In the 1990s, when the word “polyamory” started being used and people started forming poly communities, I had an incredible “aha” moment.... Suddenly, I wasn’t alone.

...So I wrote the things I wish the younger version of me had known. In a sense, I was writing for myself ten years earlier – the me who made mistakes, who didn’t have a model of what non-monogamous relationships could look like, who didn’t know there were other polyamorous people out there.

...One of the tenets of eradicating jealousy is to examine the underlying assumptions held to see whether they hold water. For example, insecurity caused simply by the fear of being alone is a common human sentiment, some say driven by biology designed for our protection. What purpose does it serve to overcome such a mechanism? Fear is useful... but fear of being alone can be paralyzing. Nobody likes the thought of being alone, but if you’re driven by fear of it – if you’re so afraid of being alone that you think losing your partner will destroy you – it’s almost impossible to have a healthy relationship.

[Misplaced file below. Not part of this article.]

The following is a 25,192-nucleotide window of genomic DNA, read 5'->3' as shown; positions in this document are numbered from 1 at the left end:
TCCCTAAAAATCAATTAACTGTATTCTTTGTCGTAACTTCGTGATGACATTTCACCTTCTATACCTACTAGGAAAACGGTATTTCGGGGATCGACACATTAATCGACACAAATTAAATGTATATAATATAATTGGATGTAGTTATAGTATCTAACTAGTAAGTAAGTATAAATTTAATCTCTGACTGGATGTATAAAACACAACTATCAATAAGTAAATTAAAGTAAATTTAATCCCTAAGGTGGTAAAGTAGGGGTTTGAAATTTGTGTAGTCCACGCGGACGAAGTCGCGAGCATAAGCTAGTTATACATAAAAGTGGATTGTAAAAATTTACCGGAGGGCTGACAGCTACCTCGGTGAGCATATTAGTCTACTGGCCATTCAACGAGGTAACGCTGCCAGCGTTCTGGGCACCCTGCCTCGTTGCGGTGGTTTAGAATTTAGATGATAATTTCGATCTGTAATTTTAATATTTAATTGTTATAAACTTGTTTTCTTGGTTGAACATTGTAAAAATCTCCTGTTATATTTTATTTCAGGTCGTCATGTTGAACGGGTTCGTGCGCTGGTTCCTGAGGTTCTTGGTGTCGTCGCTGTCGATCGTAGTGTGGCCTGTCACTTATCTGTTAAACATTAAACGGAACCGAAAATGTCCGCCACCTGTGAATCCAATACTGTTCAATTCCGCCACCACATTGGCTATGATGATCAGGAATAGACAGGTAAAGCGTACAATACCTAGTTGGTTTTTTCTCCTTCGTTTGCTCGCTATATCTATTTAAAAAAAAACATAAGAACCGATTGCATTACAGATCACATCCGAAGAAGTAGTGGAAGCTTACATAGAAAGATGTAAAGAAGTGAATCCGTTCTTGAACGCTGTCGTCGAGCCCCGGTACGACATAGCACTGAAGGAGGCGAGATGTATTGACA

If we’re held hostage by our fear, it becomes almost impossible to feel empowered in our relationships.... It’s okay to not want to be alone, but when we believe we can't be alone, things can run off the rails.

...Have you even seen a relationship ‘downgraded’ and have it survive romantically?

I have! In fact, I’ve had a relationship with someone I love very much change to become less entwined and we are still life partners.

This is, I think, a part of good expectation management skills. Feelings on my part are not obligations on someone else’s. If I love someone, the fact that I love her doesn’t obligate her to love me back, or to do what I want her to do. People aren’t need-fulfilment machines.